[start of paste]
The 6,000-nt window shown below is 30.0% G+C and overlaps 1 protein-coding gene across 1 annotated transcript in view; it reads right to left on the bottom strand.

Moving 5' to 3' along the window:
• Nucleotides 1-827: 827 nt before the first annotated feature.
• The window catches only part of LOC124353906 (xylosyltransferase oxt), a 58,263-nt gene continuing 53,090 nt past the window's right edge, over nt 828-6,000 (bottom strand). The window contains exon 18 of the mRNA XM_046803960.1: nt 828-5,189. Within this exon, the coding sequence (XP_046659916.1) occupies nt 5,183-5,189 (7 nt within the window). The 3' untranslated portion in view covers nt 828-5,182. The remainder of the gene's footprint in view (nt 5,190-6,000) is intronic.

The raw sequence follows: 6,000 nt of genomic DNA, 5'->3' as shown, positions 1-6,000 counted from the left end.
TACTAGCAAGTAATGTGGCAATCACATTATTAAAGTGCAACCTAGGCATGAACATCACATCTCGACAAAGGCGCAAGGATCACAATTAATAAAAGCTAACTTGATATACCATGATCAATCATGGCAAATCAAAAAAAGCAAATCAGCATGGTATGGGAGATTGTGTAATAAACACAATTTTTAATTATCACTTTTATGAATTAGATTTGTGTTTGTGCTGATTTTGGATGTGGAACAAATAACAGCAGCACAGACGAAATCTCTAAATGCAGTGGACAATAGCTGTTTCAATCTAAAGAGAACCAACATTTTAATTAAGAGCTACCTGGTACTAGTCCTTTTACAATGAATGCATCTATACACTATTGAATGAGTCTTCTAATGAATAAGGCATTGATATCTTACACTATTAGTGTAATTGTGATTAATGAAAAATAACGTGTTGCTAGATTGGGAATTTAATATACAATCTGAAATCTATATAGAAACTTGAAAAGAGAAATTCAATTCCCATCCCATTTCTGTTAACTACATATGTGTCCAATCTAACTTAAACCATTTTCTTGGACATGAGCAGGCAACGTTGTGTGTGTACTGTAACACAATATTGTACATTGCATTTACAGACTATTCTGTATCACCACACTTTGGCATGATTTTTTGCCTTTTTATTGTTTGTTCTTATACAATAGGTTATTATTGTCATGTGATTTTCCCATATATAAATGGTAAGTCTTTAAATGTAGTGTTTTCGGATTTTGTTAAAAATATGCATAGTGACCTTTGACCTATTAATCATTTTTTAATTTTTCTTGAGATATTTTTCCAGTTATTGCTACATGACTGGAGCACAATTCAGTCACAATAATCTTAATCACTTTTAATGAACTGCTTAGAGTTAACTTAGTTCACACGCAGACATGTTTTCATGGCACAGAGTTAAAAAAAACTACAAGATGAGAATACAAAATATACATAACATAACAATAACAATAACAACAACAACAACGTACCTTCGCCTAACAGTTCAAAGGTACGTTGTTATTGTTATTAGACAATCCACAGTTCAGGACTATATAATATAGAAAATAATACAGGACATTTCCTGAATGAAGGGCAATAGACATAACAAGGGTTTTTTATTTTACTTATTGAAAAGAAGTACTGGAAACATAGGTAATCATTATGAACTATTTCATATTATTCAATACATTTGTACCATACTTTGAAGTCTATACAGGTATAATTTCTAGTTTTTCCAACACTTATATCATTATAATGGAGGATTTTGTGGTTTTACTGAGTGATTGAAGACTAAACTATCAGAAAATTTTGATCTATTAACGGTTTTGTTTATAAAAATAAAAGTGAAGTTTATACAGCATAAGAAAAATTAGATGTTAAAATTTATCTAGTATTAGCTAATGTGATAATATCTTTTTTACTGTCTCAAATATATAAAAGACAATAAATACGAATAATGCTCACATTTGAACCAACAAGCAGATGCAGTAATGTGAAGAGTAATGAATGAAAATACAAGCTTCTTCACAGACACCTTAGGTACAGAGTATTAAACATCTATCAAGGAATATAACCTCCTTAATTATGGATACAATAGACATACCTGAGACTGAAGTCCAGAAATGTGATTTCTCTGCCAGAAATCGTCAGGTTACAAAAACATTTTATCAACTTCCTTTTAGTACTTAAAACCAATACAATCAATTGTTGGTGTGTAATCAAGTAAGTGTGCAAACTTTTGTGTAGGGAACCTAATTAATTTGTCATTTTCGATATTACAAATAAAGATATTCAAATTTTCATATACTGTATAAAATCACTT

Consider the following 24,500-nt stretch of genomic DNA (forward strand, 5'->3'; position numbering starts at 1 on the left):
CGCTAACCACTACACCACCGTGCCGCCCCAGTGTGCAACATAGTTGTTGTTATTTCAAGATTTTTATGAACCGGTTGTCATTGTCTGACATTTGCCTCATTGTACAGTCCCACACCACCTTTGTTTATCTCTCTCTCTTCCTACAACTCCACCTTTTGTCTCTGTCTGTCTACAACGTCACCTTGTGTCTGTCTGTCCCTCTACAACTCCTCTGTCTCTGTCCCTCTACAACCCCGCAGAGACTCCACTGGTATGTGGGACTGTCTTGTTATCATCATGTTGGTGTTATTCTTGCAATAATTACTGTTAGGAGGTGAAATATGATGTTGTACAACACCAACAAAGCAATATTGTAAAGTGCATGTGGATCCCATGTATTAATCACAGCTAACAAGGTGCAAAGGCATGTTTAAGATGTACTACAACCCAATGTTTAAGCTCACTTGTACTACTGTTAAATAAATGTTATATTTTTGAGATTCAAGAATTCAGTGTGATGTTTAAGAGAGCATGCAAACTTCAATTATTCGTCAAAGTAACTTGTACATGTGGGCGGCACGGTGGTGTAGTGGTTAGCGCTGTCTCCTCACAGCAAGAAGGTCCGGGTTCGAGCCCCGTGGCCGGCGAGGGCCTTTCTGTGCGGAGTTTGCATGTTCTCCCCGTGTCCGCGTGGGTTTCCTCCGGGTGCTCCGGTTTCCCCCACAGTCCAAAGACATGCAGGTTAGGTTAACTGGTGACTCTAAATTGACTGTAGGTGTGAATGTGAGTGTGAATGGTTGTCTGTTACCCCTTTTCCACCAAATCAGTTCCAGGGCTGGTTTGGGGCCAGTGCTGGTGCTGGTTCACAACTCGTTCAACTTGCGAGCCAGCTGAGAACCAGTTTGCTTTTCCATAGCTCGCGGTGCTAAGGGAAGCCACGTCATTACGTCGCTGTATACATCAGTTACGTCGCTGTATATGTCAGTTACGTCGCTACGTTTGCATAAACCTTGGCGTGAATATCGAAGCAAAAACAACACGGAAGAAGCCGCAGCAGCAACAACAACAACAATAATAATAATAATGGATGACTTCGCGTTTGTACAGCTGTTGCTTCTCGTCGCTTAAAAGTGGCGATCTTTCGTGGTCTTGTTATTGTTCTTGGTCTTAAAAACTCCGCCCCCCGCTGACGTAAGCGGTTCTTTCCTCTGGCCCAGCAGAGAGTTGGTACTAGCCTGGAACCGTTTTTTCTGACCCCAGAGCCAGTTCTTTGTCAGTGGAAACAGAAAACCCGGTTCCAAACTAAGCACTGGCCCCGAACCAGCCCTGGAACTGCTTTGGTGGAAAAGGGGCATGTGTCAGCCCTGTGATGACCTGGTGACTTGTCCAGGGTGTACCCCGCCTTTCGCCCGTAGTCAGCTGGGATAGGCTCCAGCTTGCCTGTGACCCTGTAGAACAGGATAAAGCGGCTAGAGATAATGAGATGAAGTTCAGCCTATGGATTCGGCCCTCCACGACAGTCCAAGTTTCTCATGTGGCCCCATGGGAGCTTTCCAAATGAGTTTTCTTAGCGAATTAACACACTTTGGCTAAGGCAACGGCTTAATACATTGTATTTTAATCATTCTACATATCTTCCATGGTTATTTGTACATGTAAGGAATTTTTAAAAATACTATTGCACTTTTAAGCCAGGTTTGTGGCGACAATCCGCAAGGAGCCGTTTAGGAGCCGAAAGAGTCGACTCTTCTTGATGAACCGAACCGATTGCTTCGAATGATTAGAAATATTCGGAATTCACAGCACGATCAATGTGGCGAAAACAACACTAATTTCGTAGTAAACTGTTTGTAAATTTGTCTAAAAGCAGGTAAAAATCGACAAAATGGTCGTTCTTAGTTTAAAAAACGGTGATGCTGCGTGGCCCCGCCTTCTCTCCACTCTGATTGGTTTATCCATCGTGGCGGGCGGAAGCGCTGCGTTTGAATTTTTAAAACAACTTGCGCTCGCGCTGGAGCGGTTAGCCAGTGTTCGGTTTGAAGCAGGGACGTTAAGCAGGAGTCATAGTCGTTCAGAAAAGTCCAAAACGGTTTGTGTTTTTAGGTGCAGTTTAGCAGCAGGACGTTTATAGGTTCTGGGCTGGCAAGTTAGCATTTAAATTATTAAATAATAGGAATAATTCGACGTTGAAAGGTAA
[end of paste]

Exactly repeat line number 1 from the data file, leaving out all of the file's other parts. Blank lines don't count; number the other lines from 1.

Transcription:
The 6,000-nt window shown below is 30.0% G+C and overlaps 1 protein-coding gene across 1 annotated transcript in view; it reads right to left on the bottom strand.